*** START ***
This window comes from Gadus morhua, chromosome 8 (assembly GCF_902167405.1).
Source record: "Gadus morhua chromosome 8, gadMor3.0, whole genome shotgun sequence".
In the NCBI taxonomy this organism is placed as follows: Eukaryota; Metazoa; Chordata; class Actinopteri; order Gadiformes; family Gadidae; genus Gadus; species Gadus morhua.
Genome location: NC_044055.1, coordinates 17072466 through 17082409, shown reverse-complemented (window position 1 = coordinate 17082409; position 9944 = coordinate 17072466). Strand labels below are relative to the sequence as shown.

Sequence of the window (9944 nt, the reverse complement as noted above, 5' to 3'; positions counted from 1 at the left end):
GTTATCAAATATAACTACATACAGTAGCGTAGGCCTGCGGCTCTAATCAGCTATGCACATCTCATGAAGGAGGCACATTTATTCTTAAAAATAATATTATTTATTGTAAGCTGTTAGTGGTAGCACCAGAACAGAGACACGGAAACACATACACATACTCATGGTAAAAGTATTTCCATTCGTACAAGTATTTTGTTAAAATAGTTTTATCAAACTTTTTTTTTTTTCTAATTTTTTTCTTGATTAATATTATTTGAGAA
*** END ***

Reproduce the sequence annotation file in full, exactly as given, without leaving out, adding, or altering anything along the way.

This window comes from Gadus morhua, chromosome 8 (assembly GCF_902167405.1).
Source record: "Gadus morhua chromosome 8, gadMor3.0, whole genome shotgun sequence".
In the NCBI taxonomy this organism is placed as follows: Eukaryota; Metazoa; Chordata; class Actinopteri; order Gadiformes; family Gadidae; genus Gadus; species Gadus morhua.
Genome location: NC_044055.1, coordinates 17072466 through 17082409, shown reverse-complemented (window position 1 = coordinate 17082409; position 9944 = coordinate 17072466). Strand labels below are relative to the sequence as shown.

Sequence of the window (9944 nt, the reverse complement as noted above, 5' to 3'; positions counted from 1 at the left end):
GTTATCAAATATAACTACATACAGTAGCGTAGGCCTGCGGCTCTAATCAGCTATGCACATCTCATGAAGGAGGCACATTTATTCTTAAAAATAATATTATTTATTGTAAGCTGTTAGTGGTAGCACCAGAACAGAGACACGGAAACACATACACATACTCATGGTAAAAGTATTTCCATTCGTACAAGTATTTTGTTAAAATAGTTTTATCAAACTTTTTTTTTTTTCTAATTTTTTTCTTGATTAATATTATTTGAGAA